Archive for NYT

systemic realities?!

Posted in Books, Kids with tags , , , , , , , , , , , , , , on February 16, 2022 by xi'an

While the US Supreme Court has all but abolished Roe v. Wade, by allowing Texas to keep banning abortions after the sixth week of pregnancy, The New York Times continues to publish opinion pieces from anti-abortion editors. Like this one this weekend from an Anglican priest who can make preachifying statements like Roe v. Wade creating “realities where abortion becomes the easier choice for women who have unintended pregnancies” or where “pressure from the medical community to abort is common”… Or yet stating that “many European countries have far more restrictive abortion laws and lower abortion rates than the United States without curtailing the advancement of women.” As analysed in another NYT article,  this is also an argument made by Chief Justice John G. Roberts Jr., ill-boding for the future of the law. This is when solely considering the cutoff of Roe v. Wade, rather than the access to abortion which proves much more inaccessible in most US States than Western Europe countries (with the exceptions of Northern Ireland, the Faroe Islands, and Malta, plus Poland), from local regulations to financial hurdles, to inexistent offer. (And I wonder at the repeated use of realities in the tribune. There is one reality and it is pretty harsh on women seeking abortion. Unless one prefers alternative facts…)

Sousaphonic graph!

Posted in Books, pictures, Statistics with tags , , , , , , , , , , on January 17, 2022 by xi'an

`Paris is in anarchy’ [cycle woes]

Posted in Travel with tags , , , , , , , , , , on October 7, 2021 by xi'an

An overblown view of the cycling war in Paris, from New York! I read with amusement the report on how Xing a Parisian street is a matter of life or death, when anarclists go through red lights while shouting at pedestrians… Actually, the figures show that the number of accidents involving cyclists (as victims or culprits) has only gone up by 30% when the traffic has increased by 70%. And I could not find an online trace of a pedestrian killed by a cyclist over the past years. Based on my weekly 130 kilometer biking average, mostly to and from Paris Dauphine, I do not perceive a major tension between pedestrians and cyclists, maybe because I am not entering the centre of town (and give priority to pedestrians at both green and red lights). The danger in my experience comes rather from other cyclists’ unpredictable paths, (psychopath) mopeds that run on cycle paths, and cars turning right without checking for bicycles. But I concur with the point made in this article of a poor network of cycle paths, with too many discontinuities, bad surface, inexistent maintenance (esp. in winter months when wet leaves accumulate there and all year long for broken glass and metal parts), and the deadly pavés! Which are unpleasant for road bikes (ask the Paris-Roubaix runners!), slippery, esp. when frosted (speaking from experience), and damaging to tubes and ties. As it happens, I have had thee tube punctures over the three past weeks, two of which were due to running over a particularly uneven pavé or entering a cycle path with a very high step. (And a total of six since April. Making me reconsider using an heavier mountain bike instead. After switching unsuccessfully to anti-puncture road tyres…)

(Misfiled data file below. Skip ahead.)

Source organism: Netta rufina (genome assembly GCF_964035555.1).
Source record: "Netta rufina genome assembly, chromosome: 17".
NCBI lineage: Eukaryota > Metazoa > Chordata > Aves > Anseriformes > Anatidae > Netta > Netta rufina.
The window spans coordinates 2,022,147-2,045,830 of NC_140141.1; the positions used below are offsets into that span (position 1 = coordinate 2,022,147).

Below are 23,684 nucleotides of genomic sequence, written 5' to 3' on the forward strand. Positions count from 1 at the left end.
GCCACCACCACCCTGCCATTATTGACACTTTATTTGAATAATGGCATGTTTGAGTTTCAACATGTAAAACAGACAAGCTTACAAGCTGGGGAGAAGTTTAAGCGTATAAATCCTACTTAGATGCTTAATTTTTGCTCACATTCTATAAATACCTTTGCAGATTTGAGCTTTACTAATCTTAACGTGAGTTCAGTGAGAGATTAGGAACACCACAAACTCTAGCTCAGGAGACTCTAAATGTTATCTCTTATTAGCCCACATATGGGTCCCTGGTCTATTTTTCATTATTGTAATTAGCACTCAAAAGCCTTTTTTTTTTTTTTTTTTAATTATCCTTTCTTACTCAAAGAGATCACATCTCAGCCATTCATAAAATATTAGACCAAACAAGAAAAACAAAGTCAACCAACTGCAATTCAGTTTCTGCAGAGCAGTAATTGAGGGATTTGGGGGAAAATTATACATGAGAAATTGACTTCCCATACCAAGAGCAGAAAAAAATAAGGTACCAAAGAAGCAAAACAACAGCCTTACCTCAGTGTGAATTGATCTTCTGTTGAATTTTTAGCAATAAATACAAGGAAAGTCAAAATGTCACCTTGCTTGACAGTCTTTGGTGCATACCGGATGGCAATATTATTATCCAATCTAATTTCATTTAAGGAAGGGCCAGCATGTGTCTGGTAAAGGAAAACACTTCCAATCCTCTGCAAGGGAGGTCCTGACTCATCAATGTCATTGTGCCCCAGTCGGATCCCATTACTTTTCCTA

red state – blue state – vaccinated state – unvaccinated state

Posted in Books, Kids, Statistics, Travel with tags , , , , , , , , , , , , on October 6, 2021 by xi'an

The New York Times published an article demonstrating the partisan separation between US Democrats and Republicans by regression lines. As the one above, regressing the proportion of vaccinated on the proportion of Trump voters but no scale on the first axis. But no correction for age composition or population density. And the one below, plotted at the county level, which seems quite meaningless given the spread of red dots in Wyoming.

Still, there is a clear opposition between places (counties) that voted more than 70% Trump (representing 33M people) and those that voted more than 70% Biden (more than 58M people), even though county density, age composition, and earlier deaths from COVID should also be accounted for. But the vaccination rate also exhibits this opposition, with a 1.65 ratio between the first and last decile of the blue counties.

Roe vs. Wade vs. NYT?

Posted in Books, Kids with tags , , , , , , , , , , , on October 4, 2021 by xi'an

While the NYT still offers a liberal view on abortion issues, with a recent and most interesting opinion tribune on the gradual politicization of anti-abortion in the past thirty years, and calls against the Texas vigilante State law against every single case of abortion, I noticed several entries going quite the opposite direction, one on the limitations of “my body my choice” drawing an appalling parallel between pro-choice and anti-vaccine arguments (!), written by an Anglican priest, calling for “a good that inspires fear and hope” (!!) and “positive liberty [as an] alternative to personal choice and individual autonomy” (!!!). And another essay by another religious extremist, professor at Southeastern Baptist theo(il)logical seminary, that rejoices at the Texas law as a first step, not “extreme” in the least..! Leading to a flow of letters to the journal. And yet another, with a paper reporting on abortion in Spain, which while legal since 2010 allows for “conscientious objectors” in such numbers as to prevent abortions in 5 of the 17 Spanish states. And gives most of its space to these objectors, ending up with an awfully patronizing and religious laden call to the “conscience” of their patients.

%d bloggers like this: